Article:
Army confirm unexploded bomb found in Liverpool was WWII German incendiary device

The 1kg device was found in Greenbank Park, Mossley Hill, and is thought to have been dropped during the Liverpool Blitz.

The Ministry of Defence (MOD) has confirmed an unexploded device discovered by a member of the public in a Liverpool lake was a 1kg German incendiary bomb.

The WWII bomb is though to have been dropped during the Liverpool Blitz when the city suffered sustained bombing by the German Luftwaffe.

The bomb was destroyed by the 11 Explosive Ordanance Disposal (EOD) and Search Regiment Royal Logistic Corps - the army’s specialist unit responsible for improvised explosive device and conventional munitions disposal.

It was found in a lake at Greenbank Park in Mossley Hill when police officers were called to the scene on Tuesday.

A British Army spokesperson said the MOD had confirmed the 1kg German bomb.

Liverpool Overhead Railway, Strand Street and James Street, 2-3 May 1941. Photo: Merseyside Police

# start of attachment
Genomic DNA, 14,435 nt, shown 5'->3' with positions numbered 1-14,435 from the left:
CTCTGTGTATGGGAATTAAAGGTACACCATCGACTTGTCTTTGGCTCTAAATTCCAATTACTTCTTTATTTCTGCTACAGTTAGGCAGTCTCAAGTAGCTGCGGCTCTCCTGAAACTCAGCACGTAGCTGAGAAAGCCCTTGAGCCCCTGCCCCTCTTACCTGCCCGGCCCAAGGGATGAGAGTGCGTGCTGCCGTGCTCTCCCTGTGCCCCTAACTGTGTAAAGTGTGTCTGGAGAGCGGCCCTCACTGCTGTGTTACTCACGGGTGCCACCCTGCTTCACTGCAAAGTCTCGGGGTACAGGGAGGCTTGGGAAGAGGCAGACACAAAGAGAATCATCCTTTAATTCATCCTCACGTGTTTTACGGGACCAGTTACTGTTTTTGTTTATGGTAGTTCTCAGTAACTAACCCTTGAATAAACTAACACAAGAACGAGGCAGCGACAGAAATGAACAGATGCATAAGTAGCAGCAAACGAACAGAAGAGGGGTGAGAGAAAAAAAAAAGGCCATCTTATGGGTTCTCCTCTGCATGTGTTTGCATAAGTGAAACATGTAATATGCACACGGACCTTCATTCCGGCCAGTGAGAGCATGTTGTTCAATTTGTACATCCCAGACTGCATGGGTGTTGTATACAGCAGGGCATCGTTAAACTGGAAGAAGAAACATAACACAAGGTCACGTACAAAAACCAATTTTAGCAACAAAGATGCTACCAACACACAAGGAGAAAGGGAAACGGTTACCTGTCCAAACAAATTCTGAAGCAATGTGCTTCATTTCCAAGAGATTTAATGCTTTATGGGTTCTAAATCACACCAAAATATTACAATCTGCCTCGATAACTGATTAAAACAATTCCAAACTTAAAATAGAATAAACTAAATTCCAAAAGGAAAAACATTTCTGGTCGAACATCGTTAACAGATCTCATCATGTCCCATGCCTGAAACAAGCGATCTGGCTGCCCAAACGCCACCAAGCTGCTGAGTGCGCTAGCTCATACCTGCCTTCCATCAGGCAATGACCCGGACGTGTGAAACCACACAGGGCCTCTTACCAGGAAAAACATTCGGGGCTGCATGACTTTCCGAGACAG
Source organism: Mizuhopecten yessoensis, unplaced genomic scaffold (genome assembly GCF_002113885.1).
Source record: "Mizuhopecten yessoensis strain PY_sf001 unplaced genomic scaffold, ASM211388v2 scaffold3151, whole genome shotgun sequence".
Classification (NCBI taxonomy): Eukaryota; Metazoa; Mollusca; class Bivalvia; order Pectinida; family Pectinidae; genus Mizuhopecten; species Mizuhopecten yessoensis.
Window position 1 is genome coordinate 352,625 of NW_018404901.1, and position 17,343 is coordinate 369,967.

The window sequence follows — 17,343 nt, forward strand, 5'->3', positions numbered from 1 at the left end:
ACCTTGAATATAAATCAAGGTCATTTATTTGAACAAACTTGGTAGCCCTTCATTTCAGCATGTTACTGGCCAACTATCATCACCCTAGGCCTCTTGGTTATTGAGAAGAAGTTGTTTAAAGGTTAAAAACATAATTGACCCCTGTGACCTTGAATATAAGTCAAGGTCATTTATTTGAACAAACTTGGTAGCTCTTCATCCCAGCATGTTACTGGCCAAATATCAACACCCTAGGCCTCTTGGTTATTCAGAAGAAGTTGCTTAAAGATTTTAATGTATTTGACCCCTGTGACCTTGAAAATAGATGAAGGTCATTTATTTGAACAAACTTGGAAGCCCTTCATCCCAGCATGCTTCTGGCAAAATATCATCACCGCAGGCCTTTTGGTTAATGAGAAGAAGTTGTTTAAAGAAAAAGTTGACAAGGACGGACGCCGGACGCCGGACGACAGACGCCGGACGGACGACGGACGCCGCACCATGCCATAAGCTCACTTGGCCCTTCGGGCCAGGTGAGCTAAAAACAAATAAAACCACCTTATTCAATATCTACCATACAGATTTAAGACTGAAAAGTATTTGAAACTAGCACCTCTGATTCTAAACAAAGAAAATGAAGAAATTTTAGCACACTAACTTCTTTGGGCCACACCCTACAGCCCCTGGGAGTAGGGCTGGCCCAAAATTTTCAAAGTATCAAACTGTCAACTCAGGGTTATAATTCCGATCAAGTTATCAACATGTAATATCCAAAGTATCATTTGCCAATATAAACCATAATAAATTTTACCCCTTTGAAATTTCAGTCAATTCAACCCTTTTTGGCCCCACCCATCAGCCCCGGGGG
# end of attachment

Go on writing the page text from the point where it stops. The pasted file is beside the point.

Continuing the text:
David Clampin, a subject leader for History at Liverpool John Moores University and historian of the British home from during WWII gave LiverpoolWorld his views about the unusual discovery.

He said: “The fact that this explosive device was found in this area is not a great surprise, Aigburth and around about was hit several times during the war, I wonder if this particular device was a legacy of the raid of 17 September 1940 when this area was quite badly affected?

“Those areas at risk were those bordering on the River Mersey. Obviously the primary target for the Luftwaffe were the Merseyside docks. That said, although technology had moved on by 1940, to think of “precision bombing” is a misnomer.

“The primary navigation aid for these raiders was the river itself which they could easily follow in at a “safe” altitude to find their intended target.

“Whether the bombs once released fell precisely on the target was much more difficult to achieve. Bombers may overrun the target, release bombs at the wrong time, or any number of other reasons. Thus, if you were in the general vicinity of the target, or indeed the river, you were at risk.

“As far as I am concerned, Greenbank Park would not have been deliberately targeted but would have been subject to collateral damage.”